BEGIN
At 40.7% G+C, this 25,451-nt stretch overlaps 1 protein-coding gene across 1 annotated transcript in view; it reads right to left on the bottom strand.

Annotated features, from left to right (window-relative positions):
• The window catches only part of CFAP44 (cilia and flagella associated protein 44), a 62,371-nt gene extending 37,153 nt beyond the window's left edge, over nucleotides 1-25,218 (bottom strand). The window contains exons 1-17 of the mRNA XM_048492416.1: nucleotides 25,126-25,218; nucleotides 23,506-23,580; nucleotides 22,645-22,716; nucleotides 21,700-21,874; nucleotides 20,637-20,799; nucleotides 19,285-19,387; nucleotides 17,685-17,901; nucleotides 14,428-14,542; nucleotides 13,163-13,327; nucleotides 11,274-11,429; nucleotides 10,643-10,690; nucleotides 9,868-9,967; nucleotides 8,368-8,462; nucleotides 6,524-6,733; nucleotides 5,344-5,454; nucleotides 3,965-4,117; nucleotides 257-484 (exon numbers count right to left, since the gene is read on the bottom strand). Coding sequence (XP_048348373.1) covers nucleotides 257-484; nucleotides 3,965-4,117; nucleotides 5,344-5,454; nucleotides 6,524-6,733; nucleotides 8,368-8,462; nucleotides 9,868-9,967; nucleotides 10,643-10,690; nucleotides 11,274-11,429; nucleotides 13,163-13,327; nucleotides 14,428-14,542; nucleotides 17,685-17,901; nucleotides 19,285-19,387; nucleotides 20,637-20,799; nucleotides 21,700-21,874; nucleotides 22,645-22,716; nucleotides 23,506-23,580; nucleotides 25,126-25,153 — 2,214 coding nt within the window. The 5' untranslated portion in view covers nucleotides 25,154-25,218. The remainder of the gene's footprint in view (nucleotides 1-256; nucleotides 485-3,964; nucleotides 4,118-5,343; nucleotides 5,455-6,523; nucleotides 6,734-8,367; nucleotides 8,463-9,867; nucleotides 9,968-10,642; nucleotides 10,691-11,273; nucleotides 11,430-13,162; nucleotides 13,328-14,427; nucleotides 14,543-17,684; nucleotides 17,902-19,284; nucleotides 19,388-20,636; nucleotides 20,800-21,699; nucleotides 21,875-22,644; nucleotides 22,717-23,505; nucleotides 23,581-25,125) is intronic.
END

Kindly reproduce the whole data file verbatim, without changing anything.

At 40.7% G+C, this 25,451-nt stretch overlaps 1 protein-coding gene across 1 annotated transcript in view; it reads right to left on the bottom strand.

Annotated features, from left to right (window-relative positions):
• The window catches only part of CFAP44 (cilia and flagella associated protein 44), a 62,371-nt gene extending 37,153 nt beyond the window's left edge, over nucleotides 1-25,218 (bottom strand). The window contains exons 1-17 of the mRNA XM_048492416.1: nucleotides 25,126-25,218; nucleotides 23,506-23,580; nucleotides 22,645-22,716; nucleotides 21,700-21,874; nucleotides 20,637-20,799; nucleotides 19,285-19,387; nucleotides 17,685-17,901; nucleotides 14,428-14,542; nucleotides 13,163-13,327; nucleotides 11,274-11,429; nucleotides 10,643-10,690; nucleotides 9,868-9,967; nucleotides 8,368-8,462; nucleotides 6,524-6,733; nucleotides 5,344-5,454; nucleotides 3,965-4,117; nucleotides 257-484 (exon numbers count right to left, since the gene is read on the bottom strand). Coding sequence (XP_048348373.1) covers nucleotides 257-484; nucleotides 3,965-4,117; nucleotides 5,344-5,454; nucleotides 6,524-6,733; nucleotides 8,368-8,462; nucleotides 9,868-9,967; nucleotides 10,643-10,690; nucleotides 11,274-11,429; nucleotides 13,163-13,327; nucleotides 14,428-14,542; nucleotides 17,685-17,901; nucleotides 19,285-19,387; nucleotides 20,637-20,799; nucleotides 21,700-21,874; nucleotides 22,645-22,716; nucleotides 23,506-23,580; nucleotides 25,126-25,153 — 2,214 coding nt within the window. The 5' untranslated portion in view covers nucleotides 25,154-25,218. The remainder of the gene's footprint in view (nucleotides 1-256; nucleotides 485-3,964; nucleotides 4,118-5,343; nucleotides 5,455-6,523; nucleotides 6,734-8,367; nucleotides 8,463-9,867; nucleotides 9,968-10,642; nucleotides 10,691-11,273; nucleotides 11,430-13,162; nucleotides 13,328-14,427; nucleotides 14,543-17,684; nucleotides 17,902-19,284; nucleotides 19,388-20,636; nucleotides 20,800-21,699; nucleotides 21,875-22,644; nucleotides 22,717-23,505; nucleotides 23,581-25,125) is intronic.